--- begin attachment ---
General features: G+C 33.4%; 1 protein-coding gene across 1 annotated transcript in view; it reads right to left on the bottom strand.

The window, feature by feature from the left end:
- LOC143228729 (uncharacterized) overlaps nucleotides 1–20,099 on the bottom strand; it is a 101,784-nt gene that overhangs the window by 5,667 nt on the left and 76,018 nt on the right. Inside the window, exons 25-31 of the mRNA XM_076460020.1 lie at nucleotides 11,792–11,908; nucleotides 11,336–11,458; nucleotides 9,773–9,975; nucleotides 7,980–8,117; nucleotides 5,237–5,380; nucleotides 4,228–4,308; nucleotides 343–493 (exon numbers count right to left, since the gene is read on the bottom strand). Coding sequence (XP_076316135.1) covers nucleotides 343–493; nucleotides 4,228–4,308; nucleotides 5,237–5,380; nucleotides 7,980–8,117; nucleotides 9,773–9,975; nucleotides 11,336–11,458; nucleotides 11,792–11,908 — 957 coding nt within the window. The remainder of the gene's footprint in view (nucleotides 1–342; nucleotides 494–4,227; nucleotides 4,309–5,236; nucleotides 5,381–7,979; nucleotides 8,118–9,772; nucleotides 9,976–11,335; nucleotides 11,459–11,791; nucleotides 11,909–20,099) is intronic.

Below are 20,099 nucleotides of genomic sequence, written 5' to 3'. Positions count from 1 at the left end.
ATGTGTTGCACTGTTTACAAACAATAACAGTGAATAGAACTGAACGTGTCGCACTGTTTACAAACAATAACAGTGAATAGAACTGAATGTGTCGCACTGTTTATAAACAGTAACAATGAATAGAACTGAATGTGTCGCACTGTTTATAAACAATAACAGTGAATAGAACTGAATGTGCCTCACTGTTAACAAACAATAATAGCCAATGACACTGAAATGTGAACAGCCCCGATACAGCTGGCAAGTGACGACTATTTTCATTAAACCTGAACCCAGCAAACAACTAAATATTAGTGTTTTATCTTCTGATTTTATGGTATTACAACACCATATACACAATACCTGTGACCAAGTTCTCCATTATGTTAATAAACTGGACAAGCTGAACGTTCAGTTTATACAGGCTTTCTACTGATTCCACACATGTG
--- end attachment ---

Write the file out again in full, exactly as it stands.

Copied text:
General features: G+C 33.4%; 1 protein-coding gene across 1 annotated transcript in view; it reads right to left on the bottom strand.

The window, feature by feature from the left end:
- LOC143228729 (uncharacterized) overlaps nucleotides 1–20,099 on the bottom strand; it is a 101,784-nt gene that overhangs the window by 5,667 nt on the left and 76,018 nt on the right. Inside the window, exons 25-31 of the mRNA XM_076460020.1 lie at nucleotides 11,792–11,908; nucleotides 11,336–11,458; nucleotides 9,773–9,975; nucleotides 7,980–8,117; nucleotides 5,237–5,380; nucleotides 4,228–4,308; nucleotides 343–493 (exon numbers count right to left, since the gene is read on the bottom strand). Coding sequence (XP_076316135.1) covers nucleotides 343–493; nucleotides 4,228–4,308; nucleotides 5,237–5,380; nucleotides 7,980–8,117; nucleotides 9,773–9,975; nucleotides 11,336–11,458; nucleotides 11,792–11,908 — 957 coding nt within the window. The remainder of the gene's footprint in view (nucleotides 1–342; nucleotides 494–4,227; nucleotides 4,309–5,236; nucleotides 5,381–7,979; nucleotides 8,118–9,772; nucleotides 9,976–11,335; nucleotides 11,459–11,791; nucleotides 11,909–20,099) is intronic.

Below are 20,099 nucleotides of genomic sequence, written 5' to 3'. Positions count from 1 at the left end.
ATGTGTTGCACTGTTTACAAACAATAACAGTGAATAGAACTGAACGTGTCGCACTGTTTACAAACAATAACAGTGAATAGAACTGAATGTGTCGCACTGTTTATAAACAGTAACAATGAATAGAACTGAATGTGTCGCACTGTTTATAAACAATAACAGTGAATAGAACTGAATGTGCCTCACTGTTAACAAACAATAATAGCCAATGACACTGAAATGTGAACAGCCCCGATACAGCTGGCAAGTGACGACTATTTTCATTAAACCTGAACCCAGCAAACAACTAAATATTAGTGTTTTATCTTCTGATTTTATGGTATTACAACACCATATACACAATACCTGTGACCAAGTTCTCCATTATGTTAATAAACTGGACAAGCTGAACGTTCAGTTTATACAGGCTTTCTACTGATTCCACACATGTG